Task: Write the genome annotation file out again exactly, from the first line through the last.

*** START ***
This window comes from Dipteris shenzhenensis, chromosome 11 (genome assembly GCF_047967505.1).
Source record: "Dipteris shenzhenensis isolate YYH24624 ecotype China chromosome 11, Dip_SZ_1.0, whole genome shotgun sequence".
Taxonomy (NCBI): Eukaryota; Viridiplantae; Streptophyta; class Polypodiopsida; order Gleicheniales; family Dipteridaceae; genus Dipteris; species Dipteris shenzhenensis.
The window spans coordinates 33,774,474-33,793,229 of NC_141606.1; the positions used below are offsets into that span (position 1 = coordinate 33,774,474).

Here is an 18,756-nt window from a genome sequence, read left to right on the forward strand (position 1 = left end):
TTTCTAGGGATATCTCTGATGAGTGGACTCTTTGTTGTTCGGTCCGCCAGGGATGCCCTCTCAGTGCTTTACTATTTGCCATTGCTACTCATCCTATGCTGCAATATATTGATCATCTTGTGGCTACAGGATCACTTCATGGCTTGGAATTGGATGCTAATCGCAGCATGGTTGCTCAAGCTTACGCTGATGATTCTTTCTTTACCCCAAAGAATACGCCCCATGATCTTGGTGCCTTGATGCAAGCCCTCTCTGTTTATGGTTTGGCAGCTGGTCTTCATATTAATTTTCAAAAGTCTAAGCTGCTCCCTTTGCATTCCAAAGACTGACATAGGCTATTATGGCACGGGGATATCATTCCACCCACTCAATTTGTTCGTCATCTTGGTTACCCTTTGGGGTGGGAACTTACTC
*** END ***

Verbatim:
This window comes from Dipteris shenzhenensis, chromosome 11 (genome assembly GCF_047967505.1).
Source record: "Dipteris shenzhenensis isolate YYH24624 ecotype China chromosome 11, Dip_SZ_1.0, whole genome shotgun sequence".
Taxonomy (NCBI): Eukaryota; Viridiplantae; Streptophyta; class Polypodiopsida; order Gleicheniales; family Dipteridaceae; genus Dipteris; species Dipteris shenzhenensis.
The window spans coordinates 33,774,474-33,793,229 of NC_141606.1; the positions used below are offsets into that span (position 1 = coordinate 33,774,474).

Here is an 18,756-nt window from a genome sequence, read left to right on the forward strand (position 1 = left end):
TTTCTAGGGATATCTCTGATGAGTGGACTCTTTGTTGTTCGGTCCGCCAGGGATGCCCTCTCAGTGCTTTACTATTTGCCATTGCTACTCATCCTATGCTGCAATATATTGATCATCTTGTGGCTACAGGATCACTTCATGGCTTGGAATTGGATGCTAATCGCAGCATGGTTGCTCAAGCTTACGCTGATGATTCTTTCTTTACCCCAAAGAATACGCCCCATGATCTTGGTGCCTTGATGCAAGCCCTCTCTGTTTATGGTTTGGCAGCTGGTCTTCATATTAATTTTCAAAAGTCTAAGCTGCTCCCTTTGCATTCCAAAGACTGACATAGGCTATTATGGCACGGGGATATCATTCCACCCACTCAATTTGTTCGTCATCTTGGTTACCCTTTGGGGTGGGAACTTACTC